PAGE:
I took delivery of my new Rockwood Roo 235s from RV Wholesalers on Friday. Entirely a positive experience.
Appointment time was set for noon on Friday. My dad and I drove the ~430 some odd-miles up from St Louis to take advantage of RVW’s good pricing and straightforward way of doing business
. The trip was non-eventful (save for a storm of the 17-year cicadas starting in Dayton and following us through Ohio), being mostly a straight shot up I-70. Our GPS took us in to Lakeview via the backroads, which made for a more direct route, although one using secondary and smaller roads. (If you come from the west, make sure to check your route before blinding doing whatever the GPS tells you).
RVW is right up Main Street in Lakeview, a block or two to the west of US Rte 33. You think you’ve gone out of your way, but – sure enough – they appear after driving though a small neighborhood. Three big storage lots to the West, the dealership and covered bays to the East. Make the turn into the driveway, bear right and drive clockwise around the building. The main door is on the side of the building facing AWAY from Main Street – just drive slowly, you’ll find it.
We arrived right on the dot of noon, and walked into the office. A long counter off to the left was setup for final paperwork and handover, the main office space was to the right, a u-shaped counter that seemed to serve as the nerve center. Immediately inside the main door was a dry-erase board with customer names for pickup. My name was front and center.
We talked with one of the office workers, who pulled a tech to walk us through the RV, introduce us to all the ancillary systems, and answer questions for us. Spry, tan, older gentleman with lots of boating and RV experience who had taken this job as his retirement job, helping make dreams come true. He directed us to the delivery bay where my new Roo was plugged in, clean and waiting.
From a customer perspective, the RVW dealership building is broken into several different rooms (each with several bays), the LAST of which is a set of customer-focused delivery bays for PDI. Spotlessly clean, the floor was freshly epoxy-coated (and a little slippery), the lights were all on, and there was power and water next to every door. RVs were being set up for walkthroughs and handovers by an entire team of RVW employees, all of which were helpful and eager to make our visit smooth and easy. There was a RVW carpet at the foot of every RV, and our AC was up and running (something we’re grateful for – it was 95į with Ohio humidity that day).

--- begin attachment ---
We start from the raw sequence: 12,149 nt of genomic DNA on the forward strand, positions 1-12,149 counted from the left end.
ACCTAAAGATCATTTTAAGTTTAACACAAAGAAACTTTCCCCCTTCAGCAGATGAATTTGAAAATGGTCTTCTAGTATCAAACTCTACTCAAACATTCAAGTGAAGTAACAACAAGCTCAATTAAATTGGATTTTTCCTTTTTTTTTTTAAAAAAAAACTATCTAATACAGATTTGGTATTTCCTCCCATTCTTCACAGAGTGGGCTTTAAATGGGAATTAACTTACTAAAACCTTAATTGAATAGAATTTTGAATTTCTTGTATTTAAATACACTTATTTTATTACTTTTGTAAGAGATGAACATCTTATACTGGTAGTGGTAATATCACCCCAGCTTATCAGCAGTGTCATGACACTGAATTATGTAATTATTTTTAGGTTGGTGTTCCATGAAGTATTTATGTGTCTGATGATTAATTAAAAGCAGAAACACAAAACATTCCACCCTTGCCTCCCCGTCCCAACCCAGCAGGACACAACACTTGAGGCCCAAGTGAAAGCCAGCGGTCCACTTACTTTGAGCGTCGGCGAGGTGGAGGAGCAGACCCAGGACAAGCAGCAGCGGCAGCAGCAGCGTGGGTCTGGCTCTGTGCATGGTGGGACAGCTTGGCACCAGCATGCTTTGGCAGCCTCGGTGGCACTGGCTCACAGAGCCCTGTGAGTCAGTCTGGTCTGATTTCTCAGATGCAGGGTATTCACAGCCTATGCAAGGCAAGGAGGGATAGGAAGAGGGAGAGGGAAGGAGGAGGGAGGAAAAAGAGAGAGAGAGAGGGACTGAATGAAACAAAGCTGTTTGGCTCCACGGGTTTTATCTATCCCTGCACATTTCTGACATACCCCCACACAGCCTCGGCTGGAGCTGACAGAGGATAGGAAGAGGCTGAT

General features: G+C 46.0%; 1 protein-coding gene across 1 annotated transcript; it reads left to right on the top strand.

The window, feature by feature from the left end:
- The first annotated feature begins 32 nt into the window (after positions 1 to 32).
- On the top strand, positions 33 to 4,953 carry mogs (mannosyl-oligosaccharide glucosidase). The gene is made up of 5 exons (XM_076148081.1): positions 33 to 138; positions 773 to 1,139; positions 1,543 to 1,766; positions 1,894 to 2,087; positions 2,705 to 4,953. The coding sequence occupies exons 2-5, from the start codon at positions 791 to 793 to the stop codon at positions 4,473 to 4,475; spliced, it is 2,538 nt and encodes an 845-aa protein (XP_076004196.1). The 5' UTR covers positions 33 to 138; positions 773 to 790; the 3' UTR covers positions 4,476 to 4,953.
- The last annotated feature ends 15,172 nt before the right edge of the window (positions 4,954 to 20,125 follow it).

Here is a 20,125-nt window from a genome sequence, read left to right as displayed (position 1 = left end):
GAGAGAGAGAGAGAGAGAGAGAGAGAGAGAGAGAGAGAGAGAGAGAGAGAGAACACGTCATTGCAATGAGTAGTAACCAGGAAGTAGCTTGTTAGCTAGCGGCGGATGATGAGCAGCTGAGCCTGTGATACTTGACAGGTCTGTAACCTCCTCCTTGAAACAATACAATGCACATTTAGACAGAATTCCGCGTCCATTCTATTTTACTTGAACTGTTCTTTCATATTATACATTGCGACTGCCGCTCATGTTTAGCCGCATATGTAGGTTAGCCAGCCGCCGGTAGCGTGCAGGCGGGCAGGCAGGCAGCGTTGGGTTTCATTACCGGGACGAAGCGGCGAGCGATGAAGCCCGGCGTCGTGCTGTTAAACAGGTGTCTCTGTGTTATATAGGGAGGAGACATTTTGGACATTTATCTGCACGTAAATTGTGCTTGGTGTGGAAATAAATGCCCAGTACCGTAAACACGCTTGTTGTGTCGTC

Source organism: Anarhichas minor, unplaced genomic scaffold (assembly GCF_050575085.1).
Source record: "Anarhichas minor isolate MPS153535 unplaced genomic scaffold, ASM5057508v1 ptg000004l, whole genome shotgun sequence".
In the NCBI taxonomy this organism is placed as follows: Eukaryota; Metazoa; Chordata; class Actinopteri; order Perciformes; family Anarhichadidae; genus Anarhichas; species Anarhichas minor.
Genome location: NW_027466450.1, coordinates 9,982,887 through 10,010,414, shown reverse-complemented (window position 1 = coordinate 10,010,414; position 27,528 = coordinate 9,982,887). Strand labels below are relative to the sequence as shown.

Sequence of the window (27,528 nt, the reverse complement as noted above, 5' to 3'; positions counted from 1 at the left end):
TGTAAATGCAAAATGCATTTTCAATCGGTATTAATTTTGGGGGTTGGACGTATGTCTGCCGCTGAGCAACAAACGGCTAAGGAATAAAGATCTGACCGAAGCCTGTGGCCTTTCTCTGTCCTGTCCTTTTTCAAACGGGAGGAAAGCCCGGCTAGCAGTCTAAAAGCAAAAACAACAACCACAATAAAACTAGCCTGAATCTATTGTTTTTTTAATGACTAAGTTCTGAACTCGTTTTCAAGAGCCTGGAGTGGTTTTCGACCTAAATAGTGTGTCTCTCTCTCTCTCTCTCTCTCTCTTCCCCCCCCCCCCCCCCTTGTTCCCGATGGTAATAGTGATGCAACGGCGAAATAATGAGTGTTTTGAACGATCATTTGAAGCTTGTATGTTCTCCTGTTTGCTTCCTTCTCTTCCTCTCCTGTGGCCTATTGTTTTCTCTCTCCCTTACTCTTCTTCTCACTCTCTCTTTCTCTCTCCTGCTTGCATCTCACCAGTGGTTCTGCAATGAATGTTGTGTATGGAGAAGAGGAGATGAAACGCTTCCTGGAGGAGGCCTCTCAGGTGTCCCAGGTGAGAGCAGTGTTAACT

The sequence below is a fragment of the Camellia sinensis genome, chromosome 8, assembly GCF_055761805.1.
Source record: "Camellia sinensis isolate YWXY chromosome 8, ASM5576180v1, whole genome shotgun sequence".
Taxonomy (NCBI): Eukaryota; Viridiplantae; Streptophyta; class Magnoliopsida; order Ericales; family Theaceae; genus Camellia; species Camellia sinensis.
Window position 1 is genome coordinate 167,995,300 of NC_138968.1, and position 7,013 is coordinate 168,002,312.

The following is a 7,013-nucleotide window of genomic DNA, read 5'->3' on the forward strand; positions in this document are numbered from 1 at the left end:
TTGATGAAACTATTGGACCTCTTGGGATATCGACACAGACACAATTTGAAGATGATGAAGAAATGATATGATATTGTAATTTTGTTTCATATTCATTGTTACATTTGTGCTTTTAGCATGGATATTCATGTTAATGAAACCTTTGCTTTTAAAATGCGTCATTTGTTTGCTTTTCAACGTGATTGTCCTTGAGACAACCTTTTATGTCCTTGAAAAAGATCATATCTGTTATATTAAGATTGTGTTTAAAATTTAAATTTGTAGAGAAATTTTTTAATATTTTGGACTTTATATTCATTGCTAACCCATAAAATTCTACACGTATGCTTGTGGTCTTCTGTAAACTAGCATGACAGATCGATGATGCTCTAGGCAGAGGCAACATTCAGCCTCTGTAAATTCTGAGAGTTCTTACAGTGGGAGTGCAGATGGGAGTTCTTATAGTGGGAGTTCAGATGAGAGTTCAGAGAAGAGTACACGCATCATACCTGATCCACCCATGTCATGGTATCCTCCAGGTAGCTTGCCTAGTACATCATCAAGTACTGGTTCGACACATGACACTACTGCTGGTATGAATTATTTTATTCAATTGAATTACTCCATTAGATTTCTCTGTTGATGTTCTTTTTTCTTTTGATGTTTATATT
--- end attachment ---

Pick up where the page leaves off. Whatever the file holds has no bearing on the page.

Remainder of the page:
We walked through the entire RV with our guide, starting from the hitch, working our way around, and asking questions along the entire way. He was incredibly friendly and accommodating. He helped my dad and me with a great deal of patience, a ton of practical knowledge and advice, as well as humility and a willingness to answer questions, get answers, and help with tiny little details. With plenty of lead time from ordering to delivery (early February to early June), I had LOTS of opportunity to learn as much as I could through videos and asking questions here. The upshot of this is that I was well prepared to (1) know generally how things worked, (2) what to ask, and (3) have some idea when to ask about opinions and best practices (beyond just information about the coach).
Our walkthrough and system explanation took about 45min to an hour, at which point my dad and I settled in to do our own quality check. We used Triguy’s PDI checklist for hybrids, fantastic resource. I had built two trailer kits for this trip: one with trailer gear (and tools), and one with towing gear (and tools). Everything from screwguns, to flashlights, from square drivers to levels, electrical testers and even a ladder. We got to work going through and testing every system, turning every screw, checking every panel, testing every function. From the tow hitch to the television. We tested it on city water, we tested in with fresh water on water pump. We tested it on battery (and solar panel), as well as on shore power. Thanks to FRF, we were prepared to look into every system (I was even not surprised to find a China Bomb sitting under the spare cover – that is going to get upgraded pronto). I don’t know if the Roo knew what hit it.